Metallica was formed in Los Angeles, California, in late 1981 when Danish-born drummer Lars Ulrich placed an advertisement in a Los Angeles newspaper, The Recycler, which read, “Drummer looking for other metal musicians to jam with Tygers of Pan Tang, Diamond Head and Iron Maiden.” Guitarists James Hetfield and Hugh Tanner of Leather Charm answered the advertisement. Although he had not formed a band, Ulrich asked Metal Blade Records founder Brian Slagel if he could record a song for the label’s upcoming compilation album, Metal Massacre. Slagel accepted, and Ulrich recruited Hetfield to sing and play rhythm guitar. The band was officially formed on October 28, 1981, five months after Ulrich and Hetfield first met.
The bandname came from Ulrich’s friend Ron Quintana, who was brainstorming names for a fanzine and was considering MetalMania or Metallica. Dave Mustaine replied to an advert for a lead guitarist; Ulrich and Hetfield recruited him after seeing his expensive guitar equipment. In early 1982, Metallica recorded its first original song, “Hit the Lights”, for the Metal Massacre I compilation. Hetfield played bass, and Lloyd Grant was credited with a guitar solo. Metal Massacre I was released on June 14, 1982; early pressings listed the band incorrectly as “Mettallica”, angering the band. The song generated word of mouth and the band played its first live performance on March 14, 1982, at Radio City in Anaheim, California, with newly recruited bassist Ron McGovney. Their first live success came early; they were chosen to open for British heavy metal band Saxon at one gig of their 1982 US tour. This was Metallica’s second gig. Metallica recorded its first demo, Power Metal, whose name was inspired by Quintana’s early business cards in early 1982.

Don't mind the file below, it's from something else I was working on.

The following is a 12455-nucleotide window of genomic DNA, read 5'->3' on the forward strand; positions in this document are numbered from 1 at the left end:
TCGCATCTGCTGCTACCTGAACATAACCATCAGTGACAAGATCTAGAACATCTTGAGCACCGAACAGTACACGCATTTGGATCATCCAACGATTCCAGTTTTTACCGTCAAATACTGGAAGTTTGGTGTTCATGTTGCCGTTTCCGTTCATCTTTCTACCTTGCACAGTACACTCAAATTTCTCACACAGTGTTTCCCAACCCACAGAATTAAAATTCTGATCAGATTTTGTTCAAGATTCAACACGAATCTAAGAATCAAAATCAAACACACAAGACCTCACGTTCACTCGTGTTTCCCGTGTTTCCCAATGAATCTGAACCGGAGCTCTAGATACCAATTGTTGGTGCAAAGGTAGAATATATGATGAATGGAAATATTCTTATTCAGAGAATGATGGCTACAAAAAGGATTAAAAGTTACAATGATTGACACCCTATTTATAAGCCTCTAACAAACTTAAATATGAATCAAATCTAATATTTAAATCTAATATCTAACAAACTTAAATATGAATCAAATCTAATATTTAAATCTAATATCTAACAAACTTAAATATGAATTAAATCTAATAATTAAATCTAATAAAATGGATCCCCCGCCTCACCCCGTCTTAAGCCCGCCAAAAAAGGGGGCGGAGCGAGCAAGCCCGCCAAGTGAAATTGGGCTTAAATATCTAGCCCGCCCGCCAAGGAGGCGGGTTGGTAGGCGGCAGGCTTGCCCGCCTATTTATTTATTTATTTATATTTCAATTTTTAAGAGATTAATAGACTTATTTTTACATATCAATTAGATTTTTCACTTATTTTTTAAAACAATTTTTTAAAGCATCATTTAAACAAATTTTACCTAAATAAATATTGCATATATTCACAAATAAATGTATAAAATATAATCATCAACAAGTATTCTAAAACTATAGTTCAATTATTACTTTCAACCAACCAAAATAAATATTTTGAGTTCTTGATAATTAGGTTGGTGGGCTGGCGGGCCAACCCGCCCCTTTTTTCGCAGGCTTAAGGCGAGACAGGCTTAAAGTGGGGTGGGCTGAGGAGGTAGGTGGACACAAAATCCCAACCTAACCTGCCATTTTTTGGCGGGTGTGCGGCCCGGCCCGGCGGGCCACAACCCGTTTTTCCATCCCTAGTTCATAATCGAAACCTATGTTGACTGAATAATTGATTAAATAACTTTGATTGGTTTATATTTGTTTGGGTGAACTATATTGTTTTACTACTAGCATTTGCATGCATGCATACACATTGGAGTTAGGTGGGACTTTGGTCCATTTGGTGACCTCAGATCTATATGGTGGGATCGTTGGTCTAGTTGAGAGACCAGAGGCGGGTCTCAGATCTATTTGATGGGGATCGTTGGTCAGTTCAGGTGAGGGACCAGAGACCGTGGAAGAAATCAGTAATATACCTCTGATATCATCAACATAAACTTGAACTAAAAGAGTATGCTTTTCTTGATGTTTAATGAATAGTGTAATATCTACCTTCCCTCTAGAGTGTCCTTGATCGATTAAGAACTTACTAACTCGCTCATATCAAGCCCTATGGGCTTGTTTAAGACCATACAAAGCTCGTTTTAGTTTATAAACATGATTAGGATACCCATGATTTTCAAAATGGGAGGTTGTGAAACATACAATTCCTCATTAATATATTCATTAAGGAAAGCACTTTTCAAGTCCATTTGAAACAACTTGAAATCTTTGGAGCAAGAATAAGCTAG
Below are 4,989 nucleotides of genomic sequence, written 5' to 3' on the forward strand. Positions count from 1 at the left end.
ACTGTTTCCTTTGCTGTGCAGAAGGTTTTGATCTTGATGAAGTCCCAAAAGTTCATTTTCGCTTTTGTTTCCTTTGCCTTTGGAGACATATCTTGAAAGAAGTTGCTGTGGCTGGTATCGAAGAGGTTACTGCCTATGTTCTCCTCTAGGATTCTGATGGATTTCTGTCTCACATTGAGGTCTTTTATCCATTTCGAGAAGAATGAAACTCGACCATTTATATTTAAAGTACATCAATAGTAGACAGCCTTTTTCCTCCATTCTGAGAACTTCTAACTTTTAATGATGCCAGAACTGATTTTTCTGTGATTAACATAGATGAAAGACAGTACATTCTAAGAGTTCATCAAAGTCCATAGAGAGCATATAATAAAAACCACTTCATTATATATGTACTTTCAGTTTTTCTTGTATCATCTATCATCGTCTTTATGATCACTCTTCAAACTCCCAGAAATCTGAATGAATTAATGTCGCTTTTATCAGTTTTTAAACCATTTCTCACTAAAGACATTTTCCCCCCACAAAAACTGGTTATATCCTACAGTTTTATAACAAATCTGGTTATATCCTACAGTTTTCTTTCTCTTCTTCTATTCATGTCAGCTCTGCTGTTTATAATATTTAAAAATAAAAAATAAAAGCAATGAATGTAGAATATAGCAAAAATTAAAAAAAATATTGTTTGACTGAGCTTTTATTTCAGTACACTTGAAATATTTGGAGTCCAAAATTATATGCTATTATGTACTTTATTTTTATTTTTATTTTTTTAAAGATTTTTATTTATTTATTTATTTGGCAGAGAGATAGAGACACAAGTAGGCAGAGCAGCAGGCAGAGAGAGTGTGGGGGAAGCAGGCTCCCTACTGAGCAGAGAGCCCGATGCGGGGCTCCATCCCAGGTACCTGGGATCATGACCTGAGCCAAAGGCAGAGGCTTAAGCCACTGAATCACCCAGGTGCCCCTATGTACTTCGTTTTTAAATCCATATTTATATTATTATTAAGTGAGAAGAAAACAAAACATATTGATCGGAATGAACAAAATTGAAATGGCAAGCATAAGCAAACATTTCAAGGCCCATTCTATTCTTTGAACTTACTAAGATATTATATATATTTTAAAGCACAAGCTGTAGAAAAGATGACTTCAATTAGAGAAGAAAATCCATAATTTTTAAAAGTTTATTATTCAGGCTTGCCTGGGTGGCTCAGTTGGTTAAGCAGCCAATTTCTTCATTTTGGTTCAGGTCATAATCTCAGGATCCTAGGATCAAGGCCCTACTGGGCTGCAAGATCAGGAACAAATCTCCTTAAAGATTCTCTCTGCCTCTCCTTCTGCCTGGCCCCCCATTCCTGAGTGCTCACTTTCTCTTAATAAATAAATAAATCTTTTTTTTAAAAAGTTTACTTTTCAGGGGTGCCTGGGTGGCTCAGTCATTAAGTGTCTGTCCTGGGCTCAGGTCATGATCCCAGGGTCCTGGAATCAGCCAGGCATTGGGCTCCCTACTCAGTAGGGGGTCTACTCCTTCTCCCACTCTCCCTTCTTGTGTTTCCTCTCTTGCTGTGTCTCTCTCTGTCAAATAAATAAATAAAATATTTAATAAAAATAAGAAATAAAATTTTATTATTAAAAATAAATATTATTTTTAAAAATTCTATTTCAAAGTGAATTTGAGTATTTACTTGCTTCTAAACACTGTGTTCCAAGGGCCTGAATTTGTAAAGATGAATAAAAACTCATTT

The term “thrash metal” was coined in February 1984 by Kerrang! journalist Malcolm Dome in reference to Anthrax’s song “Metal Thrashing Mad”. Prior to this, Hetfield referred to Metallica’s sound as “power metal”. In late 1982, Ulrich and Hetfield attended a show at the West Hollywood nightclub Whisky a Go Go, which featured bassist Cliff Burton in the band Trauma. The two were “blown away” by Burton’s use of a wah-wah pedal and asked him to join Metallica. Hetfield and Mustaine wanted McGovney to leave because they thought he “didn’t contribute anything, he just followed”. Although Burton initially declined the offer, by the end of the year, he had accepted on the condition the band move to El Cerrito in the San Francisco Bay Area. Metallica’s first live performance with Burton was at the nightclub The Stone in March 1983, and the first recording to feature Burton was the Megaforce demo (1983).
Metallica was ready to record their debut album, but when Metal Blade was unable to cover the cost, they began looking for other options. Concert promoter Johny “Z” Zazula, who had heard the demo No Life ’til Leather (1982), offered to broker a record deal between Metallica and New York City-based record labels. After those record labels showed no interest, Zazula borrowed enough money to cover the recording budget and signed Metallica to his own label, Megaforce Records.